Academic journal article International Journal of Business Studies

How Different Governance Structures Influence E-Marketplaces and Purchasing Performance over Time

Academic journal article International Journal of Business Studies

How Different Governance Structures Influence E-Marketplaces and Purchasing Performance over Time

Article excerpt

Materials used by businesses for both production (direct) and accompanying administrative or operational (indirect) activities can be purchased via both offline and also online methods, such as electronic marketplaces (e-Marketplaces). Our paper examines the performance of such online e-Marketplaces under different types of governance structure (market or relational) and over time. This examination allows us to understand better the dynamic relationship between governance and purchasing performance. This provides important results for management in a variety of locations and over different times and stages of operations.

Key Words: e-Marketplace, Governance, Performance, Supply Externality, System Integration, Longitudinal Study.

I. INTRODUCTION

The growing interest from academics and management in electronic commerce (e-commerce) has brought much research, including its business-to-business (B2B) aspects (e.g., Bakos & Brynjolfsson, 1997; Benjamin & Wigand, 1995; demons et al., 1993; Heide & John, 1990; Lambert et al., 1999). Some commentators argue that the development of e-commerce is changing relationships between suppliers and buyers, which will evolve into a market mechanism, thus involving numerous companies with transactions (e.g., Malone et al., 1987; Nezu, 2000; Steinfield et al., 1995). In contrast, others counter that B2B transactions will ultimately be conducted by exclusive members in close relationships with regular logistic channels (e.g., Bakos & Brynjolfsson, 1997; Benjamin & Wigand, 1995; Clemons et al., 1993; Heide & John, 1990; Lambert et al., 1999).

Among various B2B transactions on the internet, our study focuses on electronic marketplaces (e-Marketplaces) which connect purchasers with suppliers in virtual space, thereby enabling easier approaches between them. Therefore, through competition products can be purchased at lower prices and sales increased through channel diversification and reduced sales costs. Also, e-market makers can charge fees for establishing new markets in virtual space and providing electronic transaction services and information content. Here we focus on the sale and purchase of maintenance, repair and operations (MRO) materials, which are generally high in standard levels compared to production materials, and considered more appropriate for such electronic transactions (Berryman et al., 1998). Prior research has not focused on MRO materials, but direct materials such as raw materials, assembly parts or capital goods such as high priced equipment.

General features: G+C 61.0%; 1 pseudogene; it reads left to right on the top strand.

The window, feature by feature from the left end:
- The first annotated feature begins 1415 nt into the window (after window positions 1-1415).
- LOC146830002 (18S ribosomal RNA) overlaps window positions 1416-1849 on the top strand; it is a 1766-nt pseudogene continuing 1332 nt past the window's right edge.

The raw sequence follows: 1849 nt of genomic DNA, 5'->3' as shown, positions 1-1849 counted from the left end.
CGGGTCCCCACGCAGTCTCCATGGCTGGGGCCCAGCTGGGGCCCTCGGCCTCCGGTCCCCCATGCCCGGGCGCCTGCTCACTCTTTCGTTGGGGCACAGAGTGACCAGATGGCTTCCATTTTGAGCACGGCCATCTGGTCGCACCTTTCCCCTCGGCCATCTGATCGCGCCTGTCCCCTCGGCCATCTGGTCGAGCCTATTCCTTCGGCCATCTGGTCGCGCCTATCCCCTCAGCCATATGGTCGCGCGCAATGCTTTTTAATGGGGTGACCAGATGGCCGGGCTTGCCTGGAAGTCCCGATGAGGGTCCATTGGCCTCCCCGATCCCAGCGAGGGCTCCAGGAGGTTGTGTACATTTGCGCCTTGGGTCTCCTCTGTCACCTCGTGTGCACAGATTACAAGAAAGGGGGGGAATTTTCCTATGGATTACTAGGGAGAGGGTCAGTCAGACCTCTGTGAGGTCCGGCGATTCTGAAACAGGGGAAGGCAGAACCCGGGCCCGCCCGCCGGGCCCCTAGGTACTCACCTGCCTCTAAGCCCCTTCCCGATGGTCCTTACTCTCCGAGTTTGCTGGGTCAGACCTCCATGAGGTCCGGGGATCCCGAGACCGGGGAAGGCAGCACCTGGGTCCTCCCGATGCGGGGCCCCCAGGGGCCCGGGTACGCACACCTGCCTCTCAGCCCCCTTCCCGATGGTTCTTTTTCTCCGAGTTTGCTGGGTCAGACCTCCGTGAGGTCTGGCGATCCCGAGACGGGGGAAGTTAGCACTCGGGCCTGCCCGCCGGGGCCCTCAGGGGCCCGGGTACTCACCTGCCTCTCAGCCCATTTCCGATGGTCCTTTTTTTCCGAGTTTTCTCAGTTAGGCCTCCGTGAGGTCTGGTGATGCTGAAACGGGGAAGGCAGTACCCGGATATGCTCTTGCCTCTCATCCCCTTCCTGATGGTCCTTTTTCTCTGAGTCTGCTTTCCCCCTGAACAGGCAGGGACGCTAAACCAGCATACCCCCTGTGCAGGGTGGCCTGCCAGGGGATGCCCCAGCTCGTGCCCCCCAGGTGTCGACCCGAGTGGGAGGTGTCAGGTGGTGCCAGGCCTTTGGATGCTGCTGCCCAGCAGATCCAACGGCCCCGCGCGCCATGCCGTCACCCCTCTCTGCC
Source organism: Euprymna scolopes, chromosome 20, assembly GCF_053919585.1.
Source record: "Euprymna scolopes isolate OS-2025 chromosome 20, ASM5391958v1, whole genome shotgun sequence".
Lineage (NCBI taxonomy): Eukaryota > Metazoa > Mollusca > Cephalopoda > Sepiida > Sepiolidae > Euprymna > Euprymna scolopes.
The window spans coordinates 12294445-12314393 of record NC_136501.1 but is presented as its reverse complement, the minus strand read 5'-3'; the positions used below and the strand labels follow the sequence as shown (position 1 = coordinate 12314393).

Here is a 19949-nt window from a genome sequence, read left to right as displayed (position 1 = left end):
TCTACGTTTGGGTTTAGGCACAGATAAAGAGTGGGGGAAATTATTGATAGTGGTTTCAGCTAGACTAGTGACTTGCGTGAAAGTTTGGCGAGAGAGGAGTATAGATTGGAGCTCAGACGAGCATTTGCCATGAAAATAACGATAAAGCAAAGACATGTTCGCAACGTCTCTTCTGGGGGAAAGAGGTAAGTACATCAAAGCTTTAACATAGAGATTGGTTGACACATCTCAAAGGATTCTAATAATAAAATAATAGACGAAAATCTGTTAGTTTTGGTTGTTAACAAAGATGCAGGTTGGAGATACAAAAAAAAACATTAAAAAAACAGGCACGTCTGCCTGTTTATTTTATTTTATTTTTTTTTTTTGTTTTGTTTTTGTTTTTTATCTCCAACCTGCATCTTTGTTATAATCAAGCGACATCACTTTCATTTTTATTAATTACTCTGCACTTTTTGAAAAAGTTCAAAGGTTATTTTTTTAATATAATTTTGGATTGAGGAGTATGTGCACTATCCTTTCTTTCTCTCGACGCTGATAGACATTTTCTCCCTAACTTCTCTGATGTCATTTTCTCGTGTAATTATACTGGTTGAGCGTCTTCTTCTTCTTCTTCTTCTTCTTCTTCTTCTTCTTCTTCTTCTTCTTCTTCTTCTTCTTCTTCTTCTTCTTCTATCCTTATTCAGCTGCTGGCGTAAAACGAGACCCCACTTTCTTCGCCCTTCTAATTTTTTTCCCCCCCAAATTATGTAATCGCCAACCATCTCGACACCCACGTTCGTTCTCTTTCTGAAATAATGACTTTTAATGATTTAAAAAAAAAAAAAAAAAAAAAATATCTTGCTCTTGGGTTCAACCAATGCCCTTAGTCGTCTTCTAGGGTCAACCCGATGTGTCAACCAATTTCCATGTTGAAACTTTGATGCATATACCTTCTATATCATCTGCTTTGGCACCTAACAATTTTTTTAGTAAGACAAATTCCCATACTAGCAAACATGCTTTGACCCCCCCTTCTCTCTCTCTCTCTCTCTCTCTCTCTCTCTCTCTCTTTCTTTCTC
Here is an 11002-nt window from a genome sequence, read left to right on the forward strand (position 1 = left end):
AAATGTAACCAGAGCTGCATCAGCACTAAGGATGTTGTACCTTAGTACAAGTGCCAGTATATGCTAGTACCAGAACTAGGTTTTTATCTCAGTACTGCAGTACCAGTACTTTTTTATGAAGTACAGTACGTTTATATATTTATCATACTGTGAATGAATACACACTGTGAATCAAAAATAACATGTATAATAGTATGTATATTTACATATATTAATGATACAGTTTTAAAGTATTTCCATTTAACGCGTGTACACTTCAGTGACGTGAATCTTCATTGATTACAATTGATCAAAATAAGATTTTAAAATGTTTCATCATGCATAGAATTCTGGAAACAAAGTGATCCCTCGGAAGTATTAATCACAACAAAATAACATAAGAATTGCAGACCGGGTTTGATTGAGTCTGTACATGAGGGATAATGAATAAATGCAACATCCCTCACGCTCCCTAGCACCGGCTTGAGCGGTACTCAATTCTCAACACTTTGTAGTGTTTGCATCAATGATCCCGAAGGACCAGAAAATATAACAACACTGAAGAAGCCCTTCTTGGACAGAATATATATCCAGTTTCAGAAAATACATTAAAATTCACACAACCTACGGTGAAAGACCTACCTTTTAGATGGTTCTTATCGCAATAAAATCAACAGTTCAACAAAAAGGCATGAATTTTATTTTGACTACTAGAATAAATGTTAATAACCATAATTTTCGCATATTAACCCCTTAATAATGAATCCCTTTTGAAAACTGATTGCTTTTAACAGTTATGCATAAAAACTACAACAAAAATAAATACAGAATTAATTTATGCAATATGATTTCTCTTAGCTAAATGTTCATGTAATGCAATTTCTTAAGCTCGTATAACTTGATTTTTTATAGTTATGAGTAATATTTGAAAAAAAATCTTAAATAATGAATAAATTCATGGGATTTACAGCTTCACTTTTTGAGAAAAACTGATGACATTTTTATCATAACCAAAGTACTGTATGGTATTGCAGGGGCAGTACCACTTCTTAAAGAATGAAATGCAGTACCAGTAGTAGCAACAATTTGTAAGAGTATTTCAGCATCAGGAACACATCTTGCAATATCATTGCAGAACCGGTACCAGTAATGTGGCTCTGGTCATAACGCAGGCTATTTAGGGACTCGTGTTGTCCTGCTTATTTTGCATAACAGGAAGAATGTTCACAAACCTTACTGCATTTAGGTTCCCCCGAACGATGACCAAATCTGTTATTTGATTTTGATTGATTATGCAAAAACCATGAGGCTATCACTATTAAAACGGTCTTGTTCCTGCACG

Our study also focuses on governance structure, the mechanism that operates on the mutually dependent economic subjects through systematic devices and the management of relationships (Williamson, 1985). Our study examines how MRO e-Marketplace governance (market versus relational types) affects corporate purchasing performance. This issue is important given the lack of empirical research based on markets and cooperation in e-Marketplaces (Cannon & Homburg, 2001). In addition, our study examines changes over time.

This research is divided into six subsequent sections. The second section discusses the important concepts of the research as well as the theoretical background. The third section introduces the research model and hypotheses. The fourth section presents the operationalization of the concepts and the research methodology. In section five our hypothesis testing is conducted, followed by the discussion and implications and conclusion in the last two sections.

II. THEORETICAL BACKGROUND

The e-marketplace and MRO e-marketplace in Korea

Companies purchase, offline or online, both direct materials, used in production, and indirect materials, needed in accompanying administrative or operational activities, e.g. maintenance, compensation and office products. The e-Marketplace has a variety of names, including web or virtual marketplace, market space, market maker, electronic intermediary, exchange and E-hub, with diverse definitions (Bakos, 1997; Kaplan & Sawhney, 2000). …

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